Colorectal polyps are similar in shape to the structures in the normal category, but have a completely different histological structure. A polyp is a redundant mass that grows on the surface of the body's cells. Modern medicine usually refers to polyps as unwanted growths on the mucosal surface of the body (43). The pathological section of the polyp category also has an intact luminal structure with essentially no nuclear division of the cells. Only the atomic mass is slightly higher than that in the normal category. The polyp category and corresponding ground truth images are shown in Figure 1B.

3.2.3. Intraepithelial neoplasia

Intraepithelial neoplasia (IN) is the most critical precancerous lesion. Compared to the normal category, its histological images show increased branching of adenoid structures, dense arrangement, and different luminal sizes and shapes. In terms of cellular morphology, the nuclei are enlarged and vary in size, while nuclear division increases (44). The standard Padova classification currently classifies intraepithelial neoplasia into low-grade and high-grade INs. High-grade IN demonstrate more pronounced structural changes in the lumen and nuclear enlargement compared to low-grade IN. The images and ground truth diagrams of high-grade and low-grade INs are shown in Figures 1C, D.

3.2.4. Adenocarcinoma

Adenocarcinoma is a malignant digestive tract tumor with a very irregular distribution of luminal structures. It is difficult to identify its border structures during observation, and the nuclei are significantly enlarged at this stage (45). An adenocarcinoma with its corresponding ground truth diagram is shown in Figure 1E.

3.2.5. Serrated adenoma

Serrated adenomas are uncommon lesions, accounting for 1% of all colonic polyps (46). The endoscopic surface appearance of serrated adenomas is not well characterized but is thought to be similar to that of colonic adenomas with tubular or cerebral crypt openings (47). The image of a serrated adenoma with a corresponding ground truth diagram is shown in Figure 1F.

4. Evaluation of EBHI-Seg

4.1. Image segmentation evaluation metric

Six evaluation metrics are commonly used for image segmentation tasks. The Dice ratio metric is a standard metric used in medical images that is often utilized to evaluate the performance of image segmentation algorithms. It is a validation method based on spatial overlap statistics that measures the similarities between the algorithm segmentation output and ground truth (48). The Dice ratio is defined in Equation (1).

DiceRatio=2|XY||X|+|Y|.    (1)

In Equation (1), for a segmentation task, X and Y denote the ground truth and segmentation mask prediction, respectively. The range of the calculated results is [0,1], and the larger the result the better.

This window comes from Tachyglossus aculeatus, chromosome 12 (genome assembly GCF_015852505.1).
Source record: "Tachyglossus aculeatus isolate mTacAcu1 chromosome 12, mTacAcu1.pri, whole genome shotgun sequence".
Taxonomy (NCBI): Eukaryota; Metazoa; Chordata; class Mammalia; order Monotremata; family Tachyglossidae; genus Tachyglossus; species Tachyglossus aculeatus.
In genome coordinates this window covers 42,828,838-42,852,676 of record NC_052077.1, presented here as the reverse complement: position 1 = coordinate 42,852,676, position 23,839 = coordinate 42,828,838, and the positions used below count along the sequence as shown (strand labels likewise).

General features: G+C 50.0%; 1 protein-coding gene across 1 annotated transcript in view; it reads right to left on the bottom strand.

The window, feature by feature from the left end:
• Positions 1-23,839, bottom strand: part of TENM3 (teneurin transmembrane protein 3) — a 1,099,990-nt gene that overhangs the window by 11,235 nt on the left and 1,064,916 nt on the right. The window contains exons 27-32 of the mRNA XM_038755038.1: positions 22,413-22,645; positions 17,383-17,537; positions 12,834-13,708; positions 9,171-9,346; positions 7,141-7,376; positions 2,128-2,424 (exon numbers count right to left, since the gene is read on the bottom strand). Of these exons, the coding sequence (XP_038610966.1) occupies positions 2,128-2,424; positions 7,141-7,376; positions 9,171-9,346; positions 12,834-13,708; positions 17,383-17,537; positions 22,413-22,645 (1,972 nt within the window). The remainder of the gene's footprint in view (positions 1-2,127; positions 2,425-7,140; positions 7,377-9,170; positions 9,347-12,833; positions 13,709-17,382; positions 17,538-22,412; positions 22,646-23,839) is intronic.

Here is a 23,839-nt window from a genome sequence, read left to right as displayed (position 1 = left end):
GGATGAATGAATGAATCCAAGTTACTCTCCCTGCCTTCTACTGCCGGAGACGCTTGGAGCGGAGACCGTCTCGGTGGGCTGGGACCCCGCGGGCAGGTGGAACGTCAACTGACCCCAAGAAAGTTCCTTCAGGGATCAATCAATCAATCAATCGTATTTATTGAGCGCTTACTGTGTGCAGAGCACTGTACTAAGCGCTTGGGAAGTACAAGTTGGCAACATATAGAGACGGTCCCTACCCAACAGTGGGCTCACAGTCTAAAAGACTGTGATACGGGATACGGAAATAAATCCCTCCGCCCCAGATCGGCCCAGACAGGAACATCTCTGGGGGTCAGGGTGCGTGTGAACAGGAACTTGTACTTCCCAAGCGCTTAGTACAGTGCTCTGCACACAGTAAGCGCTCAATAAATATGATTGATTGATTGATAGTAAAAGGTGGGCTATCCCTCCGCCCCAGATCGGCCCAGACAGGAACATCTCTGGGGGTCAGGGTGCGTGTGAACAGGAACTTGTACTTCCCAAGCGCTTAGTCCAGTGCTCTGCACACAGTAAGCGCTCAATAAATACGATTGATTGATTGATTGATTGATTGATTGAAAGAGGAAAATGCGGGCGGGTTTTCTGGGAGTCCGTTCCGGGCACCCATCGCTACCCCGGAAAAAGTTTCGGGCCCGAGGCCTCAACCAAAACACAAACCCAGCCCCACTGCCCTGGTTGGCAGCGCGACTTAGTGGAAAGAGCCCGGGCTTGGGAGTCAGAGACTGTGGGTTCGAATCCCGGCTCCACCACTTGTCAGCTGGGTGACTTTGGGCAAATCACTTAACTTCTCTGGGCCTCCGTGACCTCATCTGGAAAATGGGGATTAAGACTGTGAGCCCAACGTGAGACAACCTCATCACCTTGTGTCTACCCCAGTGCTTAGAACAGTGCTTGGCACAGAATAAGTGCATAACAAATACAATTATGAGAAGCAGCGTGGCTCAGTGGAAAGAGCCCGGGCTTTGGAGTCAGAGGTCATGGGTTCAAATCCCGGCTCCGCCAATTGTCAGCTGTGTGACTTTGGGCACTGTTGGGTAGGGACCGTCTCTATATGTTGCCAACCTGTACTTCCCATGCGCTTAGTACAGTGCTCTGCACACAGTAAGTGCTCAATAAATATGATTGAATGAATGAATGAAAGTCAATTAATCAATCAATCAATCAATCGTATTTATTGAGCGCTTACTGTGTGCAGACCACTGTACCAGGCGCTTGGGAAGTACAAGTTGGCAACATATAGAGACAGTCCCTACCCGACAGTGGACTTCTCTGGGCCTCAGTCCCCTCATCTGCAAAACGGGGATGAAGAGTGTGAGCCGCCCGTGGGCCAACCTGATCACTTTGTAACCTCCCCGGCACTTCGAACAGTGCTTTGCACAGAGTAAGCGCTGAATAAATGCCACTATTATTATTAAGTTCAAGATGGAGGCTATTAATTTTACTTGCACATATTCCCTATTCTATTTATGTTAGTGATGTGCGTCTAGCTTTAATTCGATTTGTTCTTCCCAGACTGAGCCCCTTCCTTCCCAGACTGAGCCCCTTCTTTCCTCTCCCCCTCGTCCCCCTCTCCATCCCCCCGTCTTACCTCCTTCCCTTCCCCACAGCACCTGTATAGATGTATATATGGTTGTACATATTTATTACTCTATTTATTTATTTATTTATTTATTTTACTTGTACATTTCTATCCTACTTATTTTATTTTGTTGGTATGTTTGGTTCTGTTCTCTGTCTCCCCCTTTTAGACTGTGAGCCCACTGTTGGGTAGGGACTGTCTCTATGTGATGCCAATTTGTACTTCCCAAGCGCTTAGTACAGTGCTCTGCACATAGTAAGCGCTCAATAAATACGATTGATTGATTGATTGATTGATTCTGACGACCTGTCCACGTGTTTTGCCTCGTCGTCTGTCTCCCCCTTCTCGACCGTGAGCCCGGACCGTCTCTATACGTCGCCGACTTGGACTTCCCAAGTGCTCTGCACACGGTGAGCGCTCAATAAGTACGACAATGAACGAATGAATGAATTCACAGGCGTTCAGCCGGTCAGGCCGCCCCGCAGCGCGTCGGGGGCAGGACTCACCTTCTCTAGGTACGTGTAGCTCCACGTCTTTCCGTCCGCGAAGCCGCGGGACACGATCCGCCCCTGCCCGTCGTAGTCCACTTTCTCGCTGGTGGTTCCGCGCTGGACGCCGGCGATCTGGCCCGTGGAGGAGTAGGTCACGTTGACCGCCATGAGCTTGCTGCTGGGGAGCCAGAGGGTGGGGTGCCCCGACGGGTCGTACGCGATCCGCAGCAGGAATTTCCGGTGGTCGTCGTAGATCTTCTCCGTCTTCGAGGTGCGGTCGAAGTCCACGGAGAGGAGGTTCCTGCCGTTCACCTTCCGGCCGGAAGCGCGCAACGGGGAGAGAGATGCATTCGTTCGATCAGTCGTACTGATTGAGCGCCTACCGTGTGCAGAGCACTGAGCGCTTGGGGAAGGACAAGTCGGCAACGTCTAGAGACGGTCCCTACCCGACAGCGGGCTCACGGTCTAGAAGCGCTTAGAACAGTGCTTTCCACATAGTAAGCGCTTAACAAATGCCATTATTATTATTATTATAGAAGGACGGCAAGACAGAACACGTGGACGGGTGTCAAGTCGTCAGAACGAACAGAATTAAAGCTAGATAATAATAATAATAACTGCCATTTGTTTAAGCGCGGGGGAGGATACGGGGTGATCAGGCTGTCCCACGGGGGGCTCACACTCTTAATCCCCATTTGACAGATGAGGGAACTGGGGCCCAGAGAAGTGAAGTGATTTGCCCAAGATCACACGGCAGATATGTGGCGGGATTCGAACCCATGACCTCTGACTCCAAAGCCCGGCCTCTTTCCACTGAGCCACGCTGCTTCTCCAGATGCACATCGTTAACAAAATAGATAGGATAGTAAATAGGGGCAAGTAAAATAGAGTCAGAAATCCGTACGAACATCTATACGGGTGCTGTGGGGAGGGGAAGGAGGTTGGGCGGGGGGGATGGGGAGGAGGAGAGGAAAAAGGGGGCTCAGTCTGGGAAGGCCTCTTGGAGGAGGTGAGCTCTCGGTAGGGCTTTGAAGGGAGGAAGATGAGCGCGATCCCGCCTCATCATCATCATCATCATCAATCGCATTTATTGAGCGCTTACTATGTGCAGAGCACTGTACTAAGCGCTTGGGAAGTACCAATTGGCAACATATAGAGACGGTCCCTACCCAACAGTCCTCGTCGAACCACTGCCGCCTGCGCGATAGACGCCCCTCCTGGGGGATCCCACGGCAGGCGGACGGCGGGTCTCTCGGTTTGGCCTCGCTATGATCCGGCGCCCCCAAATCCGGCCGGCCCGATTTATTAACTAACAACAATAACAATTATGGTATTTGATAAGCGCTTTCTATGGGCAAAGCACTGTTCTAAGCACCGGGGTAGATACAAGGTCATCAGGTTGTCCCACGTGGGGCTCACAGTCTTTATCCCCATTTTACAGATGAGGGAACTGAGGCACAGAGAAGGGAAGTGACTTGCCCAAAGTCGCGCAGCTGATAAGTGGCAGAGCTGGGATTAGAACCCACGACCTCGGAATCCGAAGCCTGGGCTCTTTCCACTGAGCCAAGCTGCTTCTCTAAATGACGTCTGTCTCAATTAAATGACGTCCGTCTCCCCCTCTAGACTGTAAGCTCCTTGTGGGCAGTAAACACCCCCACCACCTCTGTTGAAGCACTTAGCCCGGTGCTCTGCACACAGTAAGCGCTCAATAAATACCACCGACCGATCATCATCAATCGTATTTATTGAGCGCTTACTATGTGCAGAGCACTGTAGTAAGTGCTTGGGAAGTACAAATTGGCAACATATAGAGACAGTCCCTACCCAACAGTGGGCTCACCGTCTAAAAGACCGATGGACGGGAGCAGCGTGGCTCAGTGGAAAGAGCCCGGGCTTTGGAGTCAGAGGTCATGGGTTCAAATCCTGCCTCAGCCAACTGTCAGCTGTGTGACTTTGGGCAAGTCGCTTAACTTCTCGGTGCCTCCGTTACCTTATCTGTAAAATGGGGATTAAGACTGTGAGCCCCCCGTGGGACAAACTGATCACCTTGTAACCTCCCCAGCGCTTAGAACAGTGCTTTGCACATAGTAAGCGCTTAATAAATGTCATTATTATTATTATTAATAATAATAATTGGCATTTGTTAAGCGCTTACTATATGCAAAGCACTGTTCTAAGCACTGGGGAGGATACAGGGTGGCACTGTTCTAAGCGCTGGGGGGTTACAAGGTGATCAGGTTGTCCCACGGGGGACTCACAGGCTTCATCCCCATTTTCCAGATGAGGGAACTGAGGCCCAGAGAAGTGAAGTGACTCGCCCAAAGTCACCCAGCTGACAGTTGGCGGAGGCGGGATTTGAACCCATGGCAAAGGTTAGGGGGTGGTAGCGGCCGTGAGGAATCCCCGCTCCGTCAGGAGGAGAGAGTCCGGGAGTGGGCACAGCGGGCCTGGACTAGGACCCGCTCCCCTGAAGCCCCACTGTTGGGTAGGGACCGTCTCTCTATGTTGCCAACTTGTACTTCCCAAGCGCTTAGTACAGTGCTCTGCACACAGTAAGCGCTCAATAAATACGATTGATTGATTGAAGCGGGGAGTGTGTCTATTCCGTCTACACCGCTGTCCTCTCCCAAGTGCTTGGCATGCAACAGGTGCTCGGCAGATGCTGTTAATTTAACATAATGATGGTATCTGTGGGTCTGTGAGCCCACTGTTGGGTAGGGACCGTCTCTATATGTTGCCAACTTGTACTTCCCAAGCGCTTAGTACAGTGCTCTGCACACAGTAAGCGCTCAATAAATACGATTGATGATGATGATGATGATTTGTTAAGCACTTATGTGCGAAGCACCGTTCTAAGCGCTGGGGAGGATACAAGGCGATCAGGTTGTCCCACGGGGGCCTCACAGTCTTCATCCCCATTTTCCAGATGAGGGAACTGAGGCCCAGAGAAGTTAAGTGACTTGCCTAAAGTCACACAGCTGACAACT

The Jaccard index is a classical set similarity measure with many practical applications in image segmentation. The Jaccard index measures the similarity of a finite set of samples: the ratio between the intersection and concatenation of the segmentation results and ground truth (49). The Jaccard index is defined in Equation (2).

JaccardIndex=|XY||XY|.    (2)

The range of the calculated results is [0,1], and the larger the result the better.

Recall and precision are the recall and precision rates, respectively. The range of the calculated results is [0,1]. A higher output indicates a better segmentation result. Recall and precision are defined in Equations (3), (4),

Precison=TPTP+FP,    (3)
Recall=TPTP+FN,    (4)

where TP, FP, TN, and FN are defined in Table 2.

TABLE 2
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Table 2. Confusion matrix.

The conformity coefficient (Confm Index) is a consistency coefficient, which is calculated by putting the binary classification result of each pixel from [−∞,1] into continuous interval [−∞,1] to calculate the ratio of the number of incorrectly segmented pixels to the number of correctly segmented pixels to measure the consistency between the segmentation result and ground truth. The conformity coefficient is defined in Equations (5), (6),

ConfmIndex=(1-θAEθTP),θTP>0,    (5)
ConfmIndex=Failure,θTP=0,    (6)

Where θAE= θFPFN represents all errors of the fuzzy segmentation results. θTP is the number of correctly classified pixels. Mathematically, ConfmIndex can be negative infinity if θTP=0. Such a segmentation result is definitely inadequate and treated as failure without the need of any further analysis.